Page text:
Two decades beyond the end of the Cold War, the United States and Russia are still brandishing more than 1,000 tactical nuclear weapons on either side of an Iron Curtain that no longer exists. This outdated nuclear standoff at the heart of Europe is costing cash-strapped governments on both sides of the Atlantic billions of dollars, rubles and Euros annually, money that is desperately needed for other things including deficit reduction. And it’s not getting less expensive.
The U.S. and its allies in the North Atlantic Treaty Organization, for instance, over the next few years plan to update their aging jet fighter fleets. They will need to go through the costly steps of building the F-35 Joint Strike fighter “dual capable” if it is going to be able to deliver nuclear weapons, which experts say could cost up to $10 million a plane. Tight-fisted Germany, meanwhile, will need to spend an estimated $400 million should it replace its aging fleet of Tornado jetfighters with nuclear-capable copies of the Eurofighter
That’s not a lot of money in the larger scheme of things. But in an era where every European government is reducing its contributions to NATO, that could leave the U.S. holding the bag for maintaining a policy designed to fight a war from the mid-20th century. Even Pentagon planners are open to new talks to reduce tactical nuclear weapons, given the budget pressures they are under. “They’d much rather have ships and drones – things with a demonstrated use, not tactical nukes,” said Heather Hurlburt, executive director of the National Security Network, a Washington-based think tank. “But all that has to take place in negotiations with Russia.”
Yet there is little political will in either Washington or Moscow right now to challenge the status quo. Some of NATO’s newest members – who just happen to be Russia’s immediate neighbors and formerly under its boot heels – believe NATO nukes serve as an implicit guarantee that the U.S. and NATO will be there should Russia revert to its old ways.
The Russians, meanwhile, are growing increasingly testy over NATO plans to install a missile defense shield aimed at Iran. Missile defense, an outgrowth of the 1980s “Star Wars” program that the U.S. still finances to the tune of more than $10 billion a year, is viewed as a strategic threat by Russia and its military is demanding either a legally binding pledge to never aim the shield at Russia or a jointly operated system. Barring those assurances, they have promised to deploy some of their aging tactical nuclear weapons closer to Europe as a countermeasure.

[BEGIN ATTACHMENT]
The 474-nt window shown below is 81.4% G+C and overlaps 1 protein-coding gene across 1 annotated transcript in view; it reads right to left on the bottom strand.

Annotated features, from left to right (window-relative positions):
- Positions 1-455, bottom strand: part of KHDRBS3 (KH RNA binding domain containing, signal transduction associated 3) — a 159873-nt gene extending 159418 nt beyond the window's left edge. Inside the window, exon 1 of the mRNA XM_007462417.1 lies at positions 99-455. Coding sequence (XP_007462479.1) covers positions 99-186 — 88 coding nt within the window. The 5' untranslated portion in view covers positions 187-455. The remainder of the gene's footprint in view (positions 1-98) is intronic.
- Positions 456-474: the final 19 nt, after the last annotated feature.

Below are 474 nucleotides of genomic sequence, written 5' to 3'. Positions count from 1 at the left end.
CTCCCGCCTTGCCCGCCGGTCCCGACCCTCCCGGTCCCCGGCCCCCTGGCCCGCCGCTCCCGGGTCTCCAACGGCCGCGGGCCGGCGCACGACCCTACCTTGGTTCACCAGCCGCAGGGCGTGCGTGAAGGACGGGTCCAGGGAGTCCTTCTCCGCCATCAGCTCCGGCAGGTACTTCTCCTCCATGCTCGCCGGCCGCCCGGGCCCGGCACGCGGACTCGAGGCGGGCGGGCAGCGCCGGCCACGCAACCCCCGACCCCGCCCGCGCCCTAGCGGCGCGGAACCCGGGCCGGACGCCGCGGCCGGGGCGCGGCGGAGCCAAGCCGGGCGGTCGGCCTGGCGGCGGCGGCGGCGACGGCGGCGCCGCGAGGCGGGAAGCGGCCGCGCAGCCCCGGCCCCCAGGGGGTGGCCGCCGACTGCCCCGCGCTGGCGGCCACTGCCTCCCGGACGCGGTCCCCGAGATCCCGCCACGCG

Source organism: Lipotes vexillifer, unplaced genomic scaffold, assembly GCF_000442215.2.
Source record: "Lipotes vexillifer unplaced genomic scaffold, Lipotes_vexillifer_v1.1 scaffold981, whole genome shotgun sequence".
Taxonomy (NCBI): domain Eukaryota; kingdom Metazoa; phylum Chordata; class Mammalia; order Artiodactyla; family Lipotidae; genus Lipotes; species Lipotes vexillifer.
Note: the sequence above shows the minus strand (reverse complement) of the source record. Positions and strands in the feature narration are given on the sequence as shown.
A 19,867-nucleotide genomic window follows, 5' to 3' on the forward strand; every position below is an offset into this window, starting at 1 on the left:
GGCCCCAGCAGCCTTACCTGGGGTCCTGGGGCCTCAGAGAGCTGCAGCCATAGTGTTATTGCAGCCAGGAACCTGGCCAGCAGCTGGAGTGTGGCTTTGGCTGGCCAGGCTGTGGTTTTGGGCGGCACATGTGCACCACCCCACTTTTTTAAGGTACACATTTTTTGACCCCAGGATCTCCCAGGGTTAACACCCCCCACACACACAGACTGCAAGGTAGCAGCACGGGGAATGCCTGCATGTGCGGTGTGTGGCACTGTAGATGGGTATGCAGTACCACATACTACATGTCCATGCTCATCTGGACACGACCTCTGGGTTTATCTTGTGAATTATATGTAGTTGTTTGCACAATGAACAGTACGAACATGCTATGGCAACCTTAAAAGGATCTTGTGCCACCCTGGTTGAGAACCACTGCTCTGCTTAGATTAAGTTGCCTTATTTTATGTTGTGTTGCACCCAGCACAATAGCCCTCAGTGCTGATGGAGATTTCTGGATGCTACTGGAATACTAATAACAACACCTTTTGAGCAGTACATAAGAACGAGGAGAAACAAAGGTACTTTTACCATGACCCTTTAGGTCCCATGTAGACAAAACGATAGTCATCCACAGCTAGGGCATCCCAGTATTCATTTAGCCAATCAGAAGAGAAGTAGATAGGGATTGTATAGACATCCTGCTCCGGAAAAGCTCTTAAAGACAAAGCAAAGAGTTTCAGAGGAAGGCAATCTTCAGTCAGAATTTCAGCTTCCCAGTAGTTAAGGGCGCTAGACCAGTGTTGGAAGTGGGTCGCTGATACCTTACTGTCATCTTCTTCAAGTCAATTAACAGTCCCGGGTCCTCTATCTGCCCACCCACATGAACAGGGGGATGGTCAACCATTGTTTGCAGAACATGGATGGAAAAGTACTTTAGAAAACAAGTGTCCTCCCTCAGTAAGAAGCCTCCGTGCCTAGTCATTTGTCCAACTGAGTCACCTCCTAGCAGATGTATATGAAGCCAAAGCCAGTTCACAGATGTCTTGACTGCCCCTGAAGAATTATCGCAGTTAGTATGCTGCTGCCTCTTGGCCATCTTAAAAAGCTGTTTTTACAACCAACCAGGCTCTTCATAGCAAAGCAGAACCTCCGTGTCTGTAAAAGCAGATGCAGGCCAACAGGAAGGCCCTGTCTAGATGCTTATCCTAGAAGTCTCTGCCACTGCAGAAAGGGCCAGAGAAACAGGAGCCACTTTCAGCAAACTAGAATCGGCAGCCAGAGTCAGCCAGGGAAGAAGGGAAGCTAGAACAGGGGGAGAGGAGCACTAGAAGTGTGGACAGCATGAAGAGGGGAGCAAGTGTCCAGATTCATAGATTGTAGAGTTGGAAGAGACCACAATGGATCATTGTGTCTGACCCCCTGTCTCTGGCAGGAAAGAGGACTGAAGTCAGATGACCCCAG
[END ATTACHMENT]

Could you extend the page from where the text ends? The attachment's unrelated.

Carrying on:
Those issues won’t be on the front burner when the 28 NATO heads of state meet in Chicago next month. They will focus mostly on next year’s planned withdrawal from Afghanistan and how to deal with Syria and Iran. The alliance will avoid making significant changes in its “Deterrence and Defense Posture Review,” which outlines the rationale for the U.S. maintaining the five airbases in Germany, the Netherlands, Belgium, Italy and Turkey that house about 200 tactical nuclear warheads. But pressure is mounting from Europe for a change, and it’s not just coming from countries facing severe budget crises. Germany may be under conservative leadership, but its elites are united around eliminating nuclear weapons from German soil.
“Prevailing public sentiment in Germany is strongly antinuclear, and the German government is now also committed to ending reliance on nuclear power generation,” noted a recent paper on “Nuclear Weapons in Europe and the Future of NATO” from the Carnegie Endowment for International Peace, a Washington-based think tank. “Barring a major crisis with Russia or Iran, it is very hard to see any future Germany government proposing, and the Bundestag agreeing, to sustain a nuclear delivery capability in the German air force after the Tornado is gone.”
U.S. politics, on the other hand, may be moving in the opposite direction. After President Obama, who in 2009 promised to seek “a world without nuclear weapons,” was caught off-microphone in Seoul last month telling Russian president Dmitry Medvedev that he could be more flexible after the November election on the missile defense issue, Republican candidate Mitt Romney blasted him as an appeaser. “President Obama signaled that he’s going to cave to Russia on missile defense,” he said. “But the American people have a right to know where else he plans to be flexible in a second term.” Romney’s immediate attack wasn’t just election-year politics. His distrust of Russia appears to be deep-seated.
After the Obama administration reached a new Strategic Arms Reduction Treaty with Russia in 2010, Romney wrote an op-ed in the Washington Post that branded the treaty as “his worst foreign policy mistake yet.” The agreement, which will reduce the number of long-range missiles that assure mutual destruction of both countries in any nuclear war, also limited the re-use of old missile silos in a Star Wars-type missile defense system.
Romney’s Cold War mentality resurfaced during a follow-up interview with CNN’s Wolf Blitzer after Obama’s gaffe in Seoul. Russia, Romney said, “is without question our number one geopolitical foe. They fight every cause for the world’s worst actors."
"When Romney comes out and says Russia is our greatest strategic foe, it translates into maintaining the existing nuclear complex,” said Hurlburt of the National Security Network, which supports arms control talks. “And if you build in all the other plans to modernize the nuclear complex, then you’re talking about real money.”